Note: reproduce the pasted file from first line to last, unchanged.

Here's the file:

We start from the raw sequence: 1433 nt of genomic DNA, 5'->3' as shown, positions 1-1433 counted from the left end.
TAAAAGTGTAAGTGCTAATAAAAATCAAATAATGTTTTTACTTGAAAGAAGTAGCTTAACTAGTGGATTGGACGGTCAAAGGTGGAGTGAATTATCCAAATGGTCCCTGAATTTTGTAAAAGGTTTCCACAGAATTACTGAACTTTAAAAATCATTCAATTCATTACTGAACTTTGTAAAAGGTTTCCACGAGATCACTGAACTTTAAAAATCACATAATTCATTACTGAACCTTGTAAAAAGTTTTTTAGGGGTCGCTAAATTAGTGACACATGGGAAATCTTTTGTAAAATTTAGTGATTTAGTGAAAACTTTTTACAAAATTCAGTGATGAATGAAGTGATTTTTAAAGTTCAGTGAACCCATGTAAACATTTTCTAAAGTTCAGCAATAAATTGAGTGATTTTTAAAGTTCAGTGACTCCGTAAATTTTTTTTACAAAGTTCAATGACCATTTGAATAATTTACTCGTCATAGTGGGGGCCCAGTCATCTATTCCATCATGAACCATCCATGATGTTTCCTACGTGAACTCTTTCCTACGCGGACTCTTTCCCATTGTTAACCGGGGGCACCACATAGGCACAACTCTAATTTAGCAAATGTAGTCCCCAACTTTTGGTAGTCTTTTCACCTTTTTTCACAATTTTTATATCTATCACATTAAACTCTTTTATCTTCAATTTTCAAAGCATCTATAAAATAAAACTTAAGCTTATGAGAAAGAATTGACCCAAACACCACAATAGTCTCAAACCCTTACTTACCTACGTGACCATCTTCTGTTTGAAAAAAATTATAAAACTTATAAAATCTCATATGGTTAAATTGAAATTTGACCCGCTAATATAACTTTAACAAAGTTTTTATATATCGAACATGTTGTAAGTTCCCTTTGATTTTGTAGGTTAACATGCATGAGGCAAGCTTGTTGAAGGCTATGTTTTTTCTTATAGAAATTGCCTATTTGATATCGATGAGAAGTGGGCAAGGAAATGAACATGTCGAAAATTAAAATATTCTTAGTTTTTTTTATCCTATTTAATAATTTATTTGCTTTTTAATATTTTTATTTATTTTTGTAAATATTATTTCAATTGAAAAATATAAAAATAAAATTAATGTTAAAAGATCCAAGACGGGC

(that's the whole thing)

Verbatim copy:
We start from the raw sequence: 1433 nt of genomic DNA, 5'->3' as shown, positions 1-1433 counted from the left end.
TAAAAGTGTAAGTGCTAATAAAAATCAAATAATGTTTTTACTTGAAAGAAGTAGCTTAACTAGTGGATTGGACGGTCAAAGGTGGAGTGAATTATCCAAATGGTCCCTGAATTTTGTAAAAGGTTTCCACAGAATTACTGAACTTTAAAAATCATTCAATTCATTACTGAACTTTGTAAAAGGTTTCCACGAGATCACTGAACTTTAAAAATCACATAATTCATTACTGAACCTTGTAAAAAGTTTTTTAGGGGTCGCTAAATTAGTGACACATGGGAAATCTTTTGTAAAATTTAGTGATTTAGTGAAAACTTTTTACAAAATTCAGTGATGAATGAAGTGATTTTTAAAGTTCAGTGAACCCATGTAAACATTTTCTAAAGTTCAGCAATAAATTGAGTGATTTTTAAAGTTCAGTGACTCCGTAAATTTTTTTTACAAAGTTCAATGACCATTTGAATAATTTACTCGTCATAGTGGGGGCCCAGTCATCTATTCCATCATGAACCATCCATGATGTTTCCTACGTGAACTCTTTCCTACGCGGACTCTTTCCCATTGTTAACCGGGGGCACCACATAGGCACAACTCTAATTTAGCAAATGTAGTCCCCAACTTTTGGTAGTCTTTTCACCTTTTTTCACAATTTTTATATCTATCACATTAAACTCTTTTATCTTCAATTTTCAAAGCATCTATAAAATAAAACTTAAGCTTATGAGAAAGAATTGACCCAAACACCACAATAGTCTCAAACCCTTACTTACCTACGTGACCATCTTCTGTTTGAAAAAAATTATAAAACTTATAAAATCTCATATGGTTAAATTGAAATTTGACCCGCTAATATAACTTTAACAAAGTTTTTATATATCGAACATGTTGTAAGTTCCCTTTGATTTTGTAGGTTAACATGCATGAGGCAAGCTTGTTGAAGGCTATGTTTTTTCTTATAGAAATTGCCTATTTGATATCGATGAGAAGTGGGCAAGGAAATGAACATGTCGAAAATTAAAATATTCTTAGTTTTTTTTATCCTATTTAATAATTTATTTGCTTTTTAATATTTTTATTTATTTTTGTAAATATTATTTCAATTGAAAAATATAAAAATAAAATTAATGTTAAAAGATCCAAGACGGGC